My Day by Eleanor Roosevelt

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NEW YORK—A little girl with black curly hair was standing up with the magician doing some trick when I reached the Women's Trade Union League at 247 Lexington Avenue yesterday afternoon. Whatever it was seemed to delight the children for peals of laughter rang out. A little later the magician collected gold pieces in a bowl from the youngsters' ears and noses and collars and sleeves and again they were overjoyed. I thought I saw a gleam of wistful desire on the faces of some of the mothers as these gold pieces dropped with a clink into the metal container. None of us grown-ups had seen so much gold in many a long year and I looked apprehensively around for the Secretary of the Treasury or one of his representatives. Then I went up to thank the magician to tell him how much we had all enjoyed his performance I found that his name was Simms, and that he had grown up on our cousin's place at Barrytown. He told me he knew all the Delanos very well and tried to go up at least once a year. What a small world this is, —full of strange coincidences!

While we were talking, ice cream and cake was being handed the children and in the front row sat some very wee boys and girls. The cakes were in paper containers and I suddenly saw the smallest child in front of me eating her cake, paper and all! I decided that another year I'd take the papers off the cakes and if possible, buy the ice cream in cones, for the children have a terrible time eating with spoons and the slabs of cream slide off the plates onto their laps, and then onto the floor.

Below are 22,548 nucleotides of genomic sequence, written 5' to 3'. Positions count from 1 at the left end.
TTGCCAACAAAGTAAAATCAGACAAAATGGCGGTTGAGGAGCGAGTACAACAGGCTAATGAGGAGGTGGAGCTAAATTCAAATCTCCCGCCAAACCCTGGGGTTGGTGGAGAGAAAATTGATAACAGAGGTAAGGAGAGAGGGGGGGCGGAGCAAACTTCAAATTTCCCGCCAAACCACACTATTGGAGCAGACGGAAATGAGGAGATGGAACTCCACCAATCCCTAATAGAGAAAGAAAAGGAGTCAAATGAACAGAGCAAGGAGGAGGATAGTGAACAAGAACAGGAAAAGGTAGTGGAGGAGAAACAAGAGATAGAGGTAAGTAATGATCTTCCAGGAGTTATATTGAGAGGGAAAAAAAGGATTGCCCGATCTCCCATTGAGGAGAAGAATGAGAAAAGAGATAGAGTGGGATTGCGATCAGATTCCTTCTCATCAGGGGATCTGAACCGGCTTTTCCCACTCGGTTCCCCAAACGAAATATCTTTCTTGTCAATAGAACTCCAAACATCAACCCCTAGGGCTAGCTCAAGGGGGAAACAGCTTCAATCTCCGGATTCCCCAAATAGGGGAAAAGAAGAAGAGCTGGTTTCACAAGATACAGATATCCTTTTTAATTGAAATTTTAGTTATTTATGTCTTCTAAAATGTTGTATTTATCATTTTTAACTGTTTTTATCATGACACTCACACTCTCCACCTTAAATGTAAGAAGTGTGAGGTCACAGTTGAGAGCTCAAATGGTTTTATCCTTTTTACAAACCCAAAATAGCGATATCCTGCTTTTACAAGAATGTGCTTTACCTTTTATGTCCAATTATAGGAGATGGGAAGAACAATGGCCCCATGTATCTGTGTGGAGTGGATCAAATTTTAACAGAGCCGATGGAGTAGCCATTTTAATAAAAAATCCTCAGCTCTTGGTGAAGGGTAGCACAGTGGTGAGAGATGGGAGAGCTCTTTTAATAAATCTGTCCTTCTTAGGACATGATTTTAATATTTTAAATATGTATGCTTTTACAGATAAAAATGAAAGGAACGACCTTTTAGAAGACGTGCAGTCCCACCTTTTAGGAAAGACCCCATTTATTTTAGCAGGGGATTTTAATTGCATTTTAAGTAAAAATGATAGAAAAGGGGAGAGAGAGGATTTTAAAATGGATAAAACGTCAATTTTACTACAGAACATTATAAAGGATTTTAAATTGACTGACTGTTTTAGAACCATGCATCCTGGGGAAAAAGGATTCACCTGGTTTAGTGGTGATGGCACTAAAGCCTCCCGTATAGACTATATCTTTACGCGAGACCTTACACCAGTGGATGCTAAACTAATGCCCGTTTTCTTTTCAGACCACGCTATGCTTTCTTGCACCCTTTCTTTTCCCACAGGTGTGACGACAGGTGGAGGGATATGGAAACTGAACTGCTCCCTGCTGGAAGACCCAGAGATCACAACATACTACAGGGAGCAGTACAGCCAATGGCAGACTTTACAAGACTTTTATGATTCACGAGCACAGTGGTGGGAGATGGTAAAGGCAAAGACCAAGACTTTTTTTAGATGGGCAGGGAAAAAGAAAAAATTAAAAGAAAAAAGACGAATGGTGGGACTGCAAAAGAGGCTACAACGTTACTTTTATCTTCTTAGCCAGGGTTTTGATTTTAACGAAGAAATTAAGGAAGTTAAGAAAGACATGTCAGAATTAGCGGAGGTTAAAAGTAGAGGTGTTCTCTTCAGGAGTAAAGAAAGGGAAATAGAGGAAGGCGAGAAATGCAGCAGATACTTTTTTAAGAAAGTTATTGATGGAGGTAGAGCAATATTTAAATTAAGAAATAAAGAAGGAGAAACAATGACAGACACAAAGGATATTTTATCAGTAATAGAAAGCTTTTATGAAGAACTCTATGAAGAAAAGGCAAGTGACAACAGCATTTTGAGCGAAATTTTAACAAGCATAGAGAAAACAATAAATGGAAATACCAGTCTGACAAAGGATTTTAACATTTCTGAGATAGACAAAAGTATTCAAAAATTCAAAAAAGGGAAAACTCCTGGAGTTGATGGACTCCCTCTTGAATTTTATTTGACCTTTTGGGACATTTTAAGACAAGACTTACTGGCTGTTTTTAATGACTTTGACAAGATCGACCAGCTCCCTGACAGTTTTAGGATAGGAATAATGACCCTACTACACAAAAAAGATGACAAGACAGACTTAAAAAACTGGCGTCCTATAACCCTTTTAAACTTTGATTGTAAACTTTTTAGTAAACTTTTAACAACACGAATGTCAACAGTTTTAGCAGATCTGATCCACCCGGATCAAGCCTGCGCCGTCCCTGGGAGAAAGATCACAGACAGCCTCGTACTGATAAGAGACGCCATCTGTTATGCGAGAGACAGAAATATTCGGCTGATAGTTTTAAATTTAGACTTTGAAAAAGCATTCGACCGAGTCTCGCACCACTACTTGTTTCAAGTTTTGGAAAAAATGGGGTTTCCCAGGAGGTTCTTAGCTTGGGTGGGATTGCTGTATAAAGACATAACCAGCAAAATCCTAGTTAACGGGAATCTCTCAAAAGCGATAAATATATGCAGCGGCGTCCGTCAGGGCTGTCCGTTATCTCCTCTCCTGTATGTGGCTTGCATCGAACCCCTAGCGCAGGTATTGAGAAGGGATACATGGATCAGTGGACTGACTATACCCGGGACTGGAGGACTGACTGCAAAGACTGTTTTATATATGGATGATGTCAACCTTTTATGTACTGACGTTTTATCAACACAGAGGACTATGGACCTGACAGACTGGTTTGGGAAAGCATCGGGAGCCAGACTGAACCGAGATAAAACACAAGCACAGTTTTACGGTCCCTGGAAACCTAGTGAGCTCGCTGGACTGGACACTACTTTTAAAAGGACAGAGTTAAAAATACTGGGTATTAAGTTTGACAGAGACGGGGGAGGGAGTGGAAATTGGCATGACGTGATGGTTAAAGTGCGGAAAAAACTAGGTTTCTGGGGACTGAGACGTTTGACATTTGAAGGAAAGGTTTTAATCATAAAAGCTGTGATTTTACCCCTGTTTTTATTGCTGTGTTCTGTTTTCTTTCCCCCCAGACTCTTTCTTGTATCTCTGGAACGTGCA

I find that every year as you give parties you acquire new ideas. This year the giving out of presents was so well arranged by Miss Rose Schneiderman and the staff at the League that everything went with absolute precision, nobody was forgotten, nobody got the wrong toys, and happiness seemed to reign. If we go on long enough perhaps we will even get the food exactly right.

I was back at my apartment by six and spent a very happy evening with a friend. We always try sometime before Christmas to get together for an evening, but I find that these traditional fore-gatherings are not always the happy occasions which you look forward to! One or the other may not be in just the mood for a pleasant dinner and an evening of conversation, and then the whole party is spoiled, but last night all went well and I felt the true spirit of Christmas reigned with us.

An hour with the dentist this morning, and that certainly isn't in the Christmas spirit, but one must go when one can, and now I am just waiting around to meet my brother's steamer. He will probably get off and leave before I can even find him, but I am going to make the effort and if I miss him I'll just come on back to the apartment and hope to find him there.

E.R.
TMsd 21 December 1937, AERP, FDRL